The reality is too many IT projects still fail or are delayed or over budget. Many companies are still stuck in the good old “waterfall” approach. However, if you look at IT literature, even in the early days people were suggesting alternatives. This is the case with in the famous Mythical Man Month. If you go back to the 1950s, even the Edward Deming books can help a lot.

Sometimes, It can feel like our industry does not learn….

If you are interested in startups you probably noticed that in “the story”, I was alluding to the topics covered in the Lean Startup book of Eric Ries. Yes. Yes. Yes. Yes. Just don’t read it, do it!

To sum up the Lean Startup’s approach :

  1. Start with an idea.
  2. Design/Do a first scope
  3. Measure behaviour
  4. Learn and decide of new scope. Go back to “2”.

Lean Startup Circle

This is actually not so far from from PDCA/Deming’s wheel :

  1. Plan (Plan a new scope/idea)
  2. Do
  3. Check (Measure).
  4. Act (Decide on a new scope)
Deeming wheel, PDCA

One could say that ‘agile’ development is already mainstream and that I am not sharing anything new here. However, my point is not about giving attention to the “agile” methodology, it’s about companies making sure that they distinguish between trying to implement ‘agile’ and actually being agile. For example, the most common practice I observe in companies implementing ‘agile’ methodology (and that bothers me) is the scheduling of meetings for planning the approach. Why do I bring this up? Because those kind of meetings are the closest thing to a ‘waterfall’ methodology. By being agile, I am referring to having accomplished a cultural shift. At Saagie, meetings focused on planning are the last thing we will want to do. I am not suggesting that there are not useful or needed. Of course, we do have some of those meeting; But, at the beginning of an initiative, I only focus on iterative delivery (provide value) and code review (quality) not on planning.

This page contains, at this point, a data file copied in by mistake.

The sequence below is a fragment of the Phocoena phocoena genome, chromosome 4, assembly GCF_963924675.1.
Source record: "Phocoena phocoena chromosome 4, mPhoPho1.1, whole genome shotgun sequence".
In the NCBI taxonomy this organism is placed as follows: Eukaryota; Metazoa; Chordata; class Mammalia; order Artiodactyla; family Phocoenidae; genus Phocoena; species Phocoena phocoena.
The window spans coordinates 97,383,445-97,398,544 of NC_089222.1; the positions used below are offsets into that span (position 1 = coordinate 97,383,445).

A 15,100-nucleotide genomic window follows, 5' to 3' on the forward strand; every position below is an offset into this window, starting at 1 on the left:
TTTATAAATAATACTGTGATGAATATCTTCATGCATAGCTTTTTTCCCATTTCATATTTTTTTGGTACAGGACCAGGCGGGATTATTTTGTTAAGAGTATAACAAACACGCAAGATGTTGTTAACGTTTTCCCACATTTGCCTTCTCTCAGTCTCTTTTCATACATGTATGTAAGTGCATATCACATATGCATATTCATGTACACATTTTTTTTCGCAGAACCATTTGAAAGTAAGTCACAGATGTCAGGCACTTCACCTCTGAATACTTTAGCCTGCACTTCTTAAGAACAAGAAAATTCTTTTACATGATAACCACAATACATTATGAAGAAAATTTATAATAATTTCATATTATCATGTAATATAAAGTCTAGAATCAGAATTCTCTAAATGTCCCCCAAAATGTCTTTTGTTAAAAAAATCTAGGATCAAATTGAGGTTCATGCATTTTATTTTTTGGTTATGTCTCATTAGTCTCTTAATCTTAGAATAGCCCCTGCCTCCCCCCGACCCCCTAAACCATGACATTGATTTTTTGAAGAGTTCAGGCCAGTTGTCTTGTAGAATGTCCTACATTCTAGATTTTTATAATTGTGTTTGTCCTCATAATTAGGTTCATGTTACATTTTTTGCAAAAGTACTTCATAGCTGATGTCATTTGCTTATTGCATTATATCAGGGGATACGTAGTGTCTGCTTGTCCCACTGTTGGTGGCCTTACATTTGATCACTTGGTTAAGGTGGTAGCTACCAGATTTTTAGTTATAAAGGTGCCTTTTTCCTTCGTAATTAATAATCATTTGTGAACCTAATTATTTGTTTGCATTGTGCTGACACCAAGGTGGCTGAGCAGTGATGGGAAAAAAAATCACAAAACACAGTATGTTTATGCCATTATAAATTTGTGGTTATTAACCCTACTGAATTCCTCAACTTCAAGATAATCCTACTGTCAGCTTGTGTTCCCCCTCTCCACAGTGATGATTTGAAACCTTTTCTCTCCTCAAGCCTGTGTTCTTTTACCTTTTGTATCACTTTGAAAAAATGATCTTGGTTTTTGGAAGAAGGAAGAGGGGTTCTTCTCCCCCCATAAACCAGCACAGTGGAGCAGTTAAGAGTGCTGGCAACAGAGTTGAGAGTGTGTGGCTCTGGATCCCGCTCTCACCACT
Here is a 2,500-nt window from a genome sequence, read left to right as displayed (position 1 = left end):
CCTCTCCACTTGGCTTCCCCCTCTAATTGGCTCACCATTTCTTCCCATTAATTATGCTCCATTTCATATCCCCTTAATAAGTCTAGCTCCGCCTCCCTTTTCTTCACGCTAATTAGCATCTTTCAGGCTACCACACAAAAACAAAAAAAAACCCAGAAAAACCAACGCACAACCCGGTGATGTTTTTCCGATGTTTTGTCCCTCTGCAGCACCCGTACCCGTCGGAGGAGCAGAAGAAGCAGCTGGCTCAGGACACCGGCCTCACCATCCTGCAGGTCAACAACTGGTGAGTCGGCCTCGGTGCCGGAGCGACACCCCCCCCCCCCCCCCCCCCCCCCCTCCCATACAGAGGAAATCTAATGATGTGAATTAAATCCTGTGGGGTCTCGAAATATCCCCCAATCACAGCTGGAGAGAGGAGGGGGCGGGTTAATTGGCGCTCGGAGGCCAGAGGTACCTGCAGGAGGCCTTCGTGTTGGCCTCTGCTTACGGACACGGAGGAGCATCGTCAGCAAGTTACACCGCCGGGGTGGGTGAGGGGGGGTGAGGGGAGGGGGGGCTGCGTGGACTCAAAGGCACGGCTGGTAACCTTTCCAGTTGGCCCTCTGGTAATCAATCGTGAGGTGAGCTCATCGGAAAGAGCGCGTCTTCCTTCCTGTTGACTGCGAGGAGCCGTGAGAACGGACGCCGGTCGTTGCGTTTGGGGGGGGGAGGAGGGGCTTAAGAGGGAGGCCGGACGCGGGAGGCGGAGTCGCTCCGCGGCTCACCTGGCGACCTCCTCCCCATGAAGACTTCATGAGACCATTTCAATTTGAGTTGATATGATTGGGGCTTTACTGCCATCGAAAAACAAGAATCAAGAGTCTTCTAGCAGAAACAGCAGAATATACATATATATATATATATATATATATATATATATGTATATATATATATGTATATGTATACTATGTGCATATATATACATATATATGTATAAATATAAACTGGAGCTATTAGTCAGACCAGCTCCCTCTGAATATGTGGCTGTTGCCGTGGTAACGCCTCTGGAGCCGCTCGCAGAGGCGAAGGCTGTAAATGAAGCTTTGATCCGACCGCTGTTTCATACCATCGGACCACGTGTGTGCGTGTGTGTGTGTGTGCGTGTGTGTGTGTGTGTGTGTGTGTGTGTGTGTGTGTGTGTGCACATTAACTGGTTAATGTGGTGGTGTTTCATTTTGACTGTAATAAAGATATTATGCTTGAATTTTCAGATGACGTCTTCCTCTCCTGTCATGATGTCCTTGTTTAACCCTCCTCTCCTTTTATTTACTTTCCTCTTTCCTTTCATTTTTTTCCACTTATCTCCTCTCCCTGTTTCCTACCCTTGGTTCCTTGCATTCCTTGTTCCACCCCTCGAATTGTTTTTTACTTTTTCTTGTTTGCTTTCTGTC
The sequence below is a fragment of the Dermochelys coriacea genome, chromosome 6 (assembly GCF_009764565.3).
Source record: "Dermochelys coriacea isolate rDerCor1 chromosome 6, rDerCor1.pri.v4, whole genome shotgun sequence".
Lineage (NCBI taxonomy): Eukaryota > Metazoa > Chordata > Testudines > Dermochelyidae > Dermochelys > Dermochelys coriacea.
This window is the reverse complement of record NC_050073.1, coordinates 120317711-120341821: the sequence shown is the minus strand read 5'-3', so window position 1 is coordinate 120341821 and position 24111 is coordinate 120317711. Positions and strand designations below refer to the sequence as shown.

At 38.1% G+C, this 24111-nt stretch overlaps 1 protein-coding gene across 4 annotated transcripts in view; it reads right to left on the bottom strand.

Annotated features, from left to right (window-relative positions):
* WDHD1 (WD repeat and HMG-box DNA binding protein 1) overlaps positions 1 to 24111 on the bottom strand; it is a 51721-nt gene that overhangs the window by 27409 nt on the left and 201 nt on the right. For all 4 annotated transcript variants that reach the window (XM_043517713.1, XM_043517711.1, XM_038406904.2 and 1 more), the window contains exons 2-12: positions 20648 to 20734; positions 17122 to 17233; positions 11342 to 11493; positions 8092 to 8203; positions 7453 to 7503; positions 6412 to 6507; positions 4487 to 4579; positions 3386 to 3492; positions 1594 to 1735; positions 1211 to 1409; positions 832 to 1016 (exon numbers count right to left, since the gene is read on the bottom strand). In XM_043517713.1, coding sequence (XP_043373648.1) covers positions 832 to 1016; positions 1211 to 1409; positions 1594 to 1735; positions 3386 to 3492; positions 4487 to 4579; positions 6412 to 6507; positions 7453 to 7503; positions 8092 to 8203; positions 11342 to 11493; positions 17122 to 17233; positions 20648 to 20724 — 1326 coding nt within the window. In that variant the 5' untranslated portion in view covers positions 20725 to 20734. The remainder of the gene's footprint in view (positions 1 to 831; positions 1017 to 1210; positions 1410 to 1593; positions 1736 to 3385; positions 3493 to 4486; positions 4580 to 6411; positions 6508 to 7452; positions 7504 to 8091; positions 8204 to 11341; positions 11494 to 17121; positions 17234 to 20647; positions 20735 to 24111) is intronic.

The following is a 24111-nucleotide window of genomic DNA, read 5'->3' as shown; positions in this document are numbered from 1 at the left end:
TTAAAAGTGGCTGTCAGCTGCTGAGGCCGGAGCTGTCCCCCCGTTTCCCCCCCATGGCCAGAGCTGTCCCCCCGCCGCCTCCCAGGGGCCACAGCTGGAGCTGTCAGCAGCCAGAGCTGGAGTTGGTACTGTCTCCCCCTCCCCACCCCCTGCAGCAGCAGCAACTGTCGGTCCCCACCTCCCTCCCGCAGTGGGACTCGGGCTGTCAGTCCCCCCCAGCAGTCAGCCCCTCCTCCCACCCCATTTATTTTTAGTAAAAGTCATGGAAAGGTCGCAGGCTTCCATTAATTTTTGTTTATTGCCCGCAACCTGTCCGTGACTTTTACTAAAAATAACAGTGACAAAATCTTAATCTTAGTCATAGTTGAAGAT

If you want to read more stuff on the topic, there are now plenty of presentations and resources on Cargo Cult Agile.

If you want to gain more theorical knowledge, I advise you read this thoughworks article on the project mode versus product mode.

To sum up, project thinking is mainly associated with the waterfall cultural approach (plan everything & complicated organization), product development mode is mainly based on the lean startup & agile approach (get a stable team, a simple organization and adapt to the market and customers).

Today, this is one of the most important transformations for IT teams in big organizations to operate: Evolve from a project mode organization to a product mode organization. By the way, startups have had no choice, they had to adapt to their markets or die and naturally, they have adopted agile development for some time. The success of tech giants such as Google or Facebook in delivering the best products is the perfect illustration of the benefits that large corporations can yield, by adapting the way they do things. That is hopefully if they do it before, a new player takes their market share with products, based on ‘agile development.

Epilogue

Four months later after my initial conversation with my friend at the F500, we had a quick hallway conversation:

-“Hey, I saw that your website officially launched last week.”

-“Yes I am really glad, we worked very well and very hard with the developers.”

-“You do realize well that the real work starts now though? Now, you are going to need to iterate according to the response of your market.”

-“Yes I know. I am already looking at metrics to monitor the response from users.”